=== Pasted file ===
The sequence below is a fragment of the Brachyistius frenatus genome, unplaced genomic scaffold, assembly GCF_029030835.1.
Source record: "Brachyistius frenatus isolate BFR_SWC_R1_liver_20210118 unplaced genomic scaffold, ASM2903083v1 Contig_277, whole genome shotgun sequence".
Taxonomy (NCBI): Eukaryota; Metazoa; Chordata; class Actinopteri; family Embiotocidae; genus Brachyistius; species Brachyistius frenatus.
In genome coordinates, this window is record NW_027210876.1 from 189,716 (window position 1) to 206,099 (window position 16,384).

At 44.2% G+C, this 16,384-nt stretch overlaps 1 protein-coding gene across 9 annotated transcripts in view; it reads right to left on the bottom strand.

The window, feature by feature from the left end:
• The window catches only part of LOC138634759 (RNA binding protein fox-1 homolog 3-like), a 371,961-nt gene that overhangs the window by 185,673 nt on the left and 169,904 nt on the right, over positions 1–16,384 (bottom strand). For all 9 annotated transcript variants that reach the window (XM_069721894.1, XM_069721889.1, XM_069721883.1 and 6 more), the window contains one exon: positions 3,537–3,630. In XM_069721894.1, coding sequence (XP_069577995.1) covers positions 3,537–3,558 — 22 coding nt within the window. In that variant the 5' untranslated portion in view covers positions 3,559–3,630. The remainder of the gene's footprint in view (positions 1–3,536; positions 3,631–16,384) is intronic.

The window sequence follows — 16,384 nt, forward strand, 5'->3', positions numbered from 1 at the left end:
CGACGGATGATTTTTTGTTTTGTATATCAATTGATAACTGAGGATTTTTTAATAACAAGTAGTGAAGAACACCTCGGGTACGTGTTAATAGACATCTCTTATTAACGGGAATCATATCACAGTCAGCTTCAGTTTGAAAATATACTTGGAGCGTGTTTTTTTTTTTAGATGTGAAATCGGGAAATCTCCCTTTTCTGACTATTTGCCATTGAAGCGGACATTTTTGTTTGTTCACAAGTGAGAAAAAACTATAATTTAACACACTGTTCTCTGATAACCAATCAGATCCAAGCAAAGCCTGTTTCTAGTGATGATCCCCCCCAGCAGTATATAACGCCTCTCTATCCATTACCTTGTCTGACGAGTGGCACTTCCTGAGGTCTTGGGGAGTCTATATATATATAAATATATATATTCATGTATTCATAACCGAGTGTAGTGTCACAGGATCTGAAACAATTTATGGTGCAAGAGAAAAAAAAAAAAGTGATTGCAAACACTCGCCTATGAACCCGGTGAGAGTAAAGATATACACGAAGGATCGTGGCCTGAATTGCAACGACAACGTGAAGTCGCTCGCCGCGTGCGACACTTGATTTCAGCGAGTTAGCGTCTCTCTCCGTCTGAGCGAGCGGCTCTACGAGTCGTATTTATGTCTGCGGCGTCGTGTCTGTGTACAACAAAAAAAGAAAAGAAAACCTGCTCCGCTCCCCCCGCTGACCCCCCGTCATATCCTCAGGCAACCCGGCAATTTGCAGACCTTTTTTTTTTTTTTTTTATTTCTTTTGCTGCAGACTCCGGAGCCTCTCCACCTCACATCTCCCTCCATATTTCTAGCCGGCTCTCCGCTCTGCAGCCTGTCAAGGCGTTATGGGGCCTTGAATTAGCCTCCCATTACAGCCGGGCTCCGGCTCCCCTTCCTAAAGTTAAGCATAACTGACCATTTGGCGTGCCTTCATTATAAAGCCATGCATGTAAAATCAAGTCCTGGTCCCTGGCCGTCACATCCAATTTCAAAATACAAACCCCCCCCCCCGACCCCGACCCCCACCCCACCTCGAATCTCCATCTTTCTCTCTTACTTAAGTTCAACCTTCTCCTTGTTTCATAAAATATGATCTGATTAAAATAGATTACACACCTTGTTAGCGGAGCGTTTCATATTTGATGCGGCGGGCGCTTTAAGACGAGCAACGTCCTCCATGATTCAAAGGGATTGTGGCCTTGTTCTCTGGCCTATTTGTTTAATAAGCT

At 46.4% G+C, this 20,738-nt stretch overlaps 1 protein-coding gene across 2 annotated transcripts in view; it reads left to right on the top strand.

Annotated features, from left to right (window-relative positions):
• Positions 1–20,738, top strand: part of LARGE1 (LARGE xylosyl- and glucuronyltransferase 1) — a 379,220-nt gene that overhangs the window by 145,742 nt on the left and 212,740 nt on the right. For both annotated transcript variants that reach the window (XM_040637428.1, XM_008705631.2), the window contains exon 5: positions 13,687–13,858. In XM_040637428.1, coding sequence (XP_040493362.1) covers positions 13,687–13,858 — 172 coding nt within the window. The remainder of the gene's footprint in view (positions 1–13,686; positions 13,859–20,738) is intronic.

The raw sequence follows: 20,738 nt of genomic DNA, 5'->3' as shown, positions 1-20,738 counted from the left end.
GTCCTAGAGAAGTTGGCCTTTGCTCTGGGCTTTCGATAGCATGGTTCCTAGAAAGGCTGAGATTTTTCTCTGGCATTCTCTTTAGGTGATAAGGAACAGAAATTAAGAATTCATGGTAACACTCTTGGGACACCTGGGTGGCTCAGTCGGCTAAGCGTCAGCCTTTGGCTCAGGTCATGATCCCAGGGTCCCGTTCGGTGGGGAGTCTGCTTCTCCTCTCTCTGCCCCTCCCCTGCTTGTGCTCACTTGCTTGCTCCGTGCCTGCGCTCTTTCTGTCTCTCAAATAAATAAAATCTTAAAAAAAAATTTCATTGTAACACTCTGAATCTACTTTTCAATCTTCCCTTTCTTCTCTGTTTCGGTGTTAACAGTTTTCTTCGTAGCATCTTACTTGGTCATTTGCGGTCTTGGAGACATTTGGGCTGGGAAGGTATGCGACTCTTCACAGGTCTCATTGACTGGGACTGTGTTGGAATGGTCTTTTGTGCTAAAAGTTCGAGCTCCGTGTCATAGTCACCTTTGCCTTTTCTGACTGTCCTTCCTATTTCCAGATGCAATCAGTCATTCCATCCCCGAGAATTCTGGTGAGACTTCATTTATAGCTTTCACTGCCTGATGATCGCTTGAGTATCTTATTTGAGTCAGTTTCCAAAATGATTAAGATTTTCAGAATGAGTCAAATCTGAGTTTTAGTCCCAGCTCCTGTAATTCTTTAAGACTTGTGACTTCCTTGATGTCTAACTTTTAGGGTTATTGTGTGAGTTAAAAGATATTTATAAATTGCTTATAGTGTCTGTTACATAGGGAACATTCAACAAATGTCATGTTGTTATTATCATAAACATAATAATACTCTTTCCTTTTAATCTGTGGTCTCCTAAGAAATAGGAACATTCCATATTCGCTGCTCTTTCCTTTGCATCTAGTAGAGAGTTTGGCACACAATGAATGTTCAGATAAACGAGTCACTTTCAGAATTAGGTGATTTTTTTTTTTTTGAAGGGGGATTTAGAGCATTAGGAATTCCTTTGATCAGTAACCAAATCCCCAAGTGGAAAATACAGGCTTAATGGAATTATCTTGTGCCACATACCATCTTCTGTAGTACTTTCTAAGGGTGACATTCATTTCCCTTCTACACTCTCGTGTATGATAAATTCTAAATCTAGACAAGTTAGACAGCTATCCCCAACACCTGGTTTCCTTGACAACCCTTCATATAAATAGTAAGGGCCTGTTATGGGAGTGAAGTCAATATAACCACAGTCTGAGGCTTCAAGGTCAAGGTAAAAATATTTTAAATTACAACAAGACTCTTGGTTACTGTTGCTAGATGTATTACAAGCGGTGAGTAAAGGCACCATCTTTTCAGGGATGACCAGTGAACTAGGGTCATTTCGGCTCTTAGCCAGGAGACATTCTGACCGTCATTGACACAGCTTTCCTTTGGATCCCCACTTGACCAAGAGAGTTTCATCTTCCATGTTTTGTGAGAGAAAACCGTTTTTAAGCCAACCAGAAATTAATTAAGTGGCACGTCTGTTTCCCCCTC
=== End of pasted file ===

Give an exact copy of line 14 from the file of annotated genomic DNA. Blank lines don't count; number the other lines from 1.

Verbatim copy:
GTCCTAGAGAAGTTGGCCTTTGCTCTGGGCTTTCGATAGCATGGTTCCTAGAAAGGCTGAGATTTTTCTCTGGCATTCTCTTTAGGTGATAAGGAACAGAAATTAAGAATTCATGGTAACACTCTTGGGACACCTGGGTGGCTCAGTCGGCTAAGCGTCAGCCTTTGGCTCAGGTCATGATCCCAGGGTCCCGTTCGGTGGGGAGTCTGCTTCTCCTCTCTCTGCCCCTCCCCTGCTTGTGCTCACTTGCTTGCTCCGTGCCTGCGCTCTTTCTGTCTCTCAAATAAATAAAATCTTAAAAAAAAATTTCATTGTAACACTCTGAATCTACTTTTCAATCTTCCCTTTCTTCTCTGTTTCGGTGTTAACAGTTTTCTTCGTAGCATCTTACTTGGTCATTTGCGGTCTTGGAGACATTTGGGCTGGGAAGGTATGCGACTCTTCACAGGTCTCATTGACTGGGACTGTGTTGGAATGGTCTTTTGTGCTAAAAGTTCGAGCTCCGTGTCATAGTCACCTTTGCCTTTTCTGACTGTCCTTCCTATTTCCAGATGCAATCAGTCATTCCATCCCCGAGAATTCTGGTGAGACTTCATTTATAGCTTTCACTGCCTGATGATCGCTTGAGTATCTTATTTGAGTCAGTTTCCAAAATGATTAAGATTTTCAGAATGAGTCAAATCTGAGTTTTAGTCCCAGCTCCTGTAATTCTTTAAGACTTGTGACTTCCTTGATGTCTAACTTTTAGGGTTATTGTGTGAGTTAAAAGATATTTATAAATTGCTTATAGTGTCTGTTACATAGGGAACATTCAACAAATGTCATGTTGTTATTATCATAAACATAATAATACTCTTTCCTTTTAATCTGTGGTCTCCTAAGAAATAGGAACATTCCATATTCGCTGCTCTTTCCTTTGCATCTAGTAGAGAGTTTGGCACACAATGAATGTTCAGATAAACGAGTCACTTTCAGAATTAGGTGATTTTTTTTTTTTTGAAGGGGGATTTAGAGCATTAGGAATTCCTTTGATCAGTAACCAAATCCCCAAGTGGAAAATACAGGCTTAATGGAATTATCTTGTGCCACATACCATCTTCTGTAGTACTTTCTAAGGGTGACATTCATTTCCCTTCTACACTCTCGTGTATGATAAATTCTAAATCTAGACAAGTTAGACAGCTATCCCCAACACCTGGTTTCCTTGACAACCCTTCATATAAATAGTAAGGGCCTGTTATGGGAGTGAAGTCAATATAACCACAGTCTGAGGCTTCAAGGTCAAGGTAAAAATATTTTAAATTACAACAAGACTCTTGGTTACTGTTGCTAGATGTATTACAAGCGGTGAGTAAAGGCACCATCTTTTCAGGGATGACCAGTGAACTAGGGTCATTTCGGCTCTTAGCCAGGAGACATTCTGACCGTCATTGACACAGCTTTCCTTTGGATCCCCACTTGACCAAGAGAGTTTCATCTTCCATGTTTTGTGAGAGAAAACCGTTTTTAAGCCAACCAGAAATTAATTAAGTGGCACGTCTGTTTCCCCCTC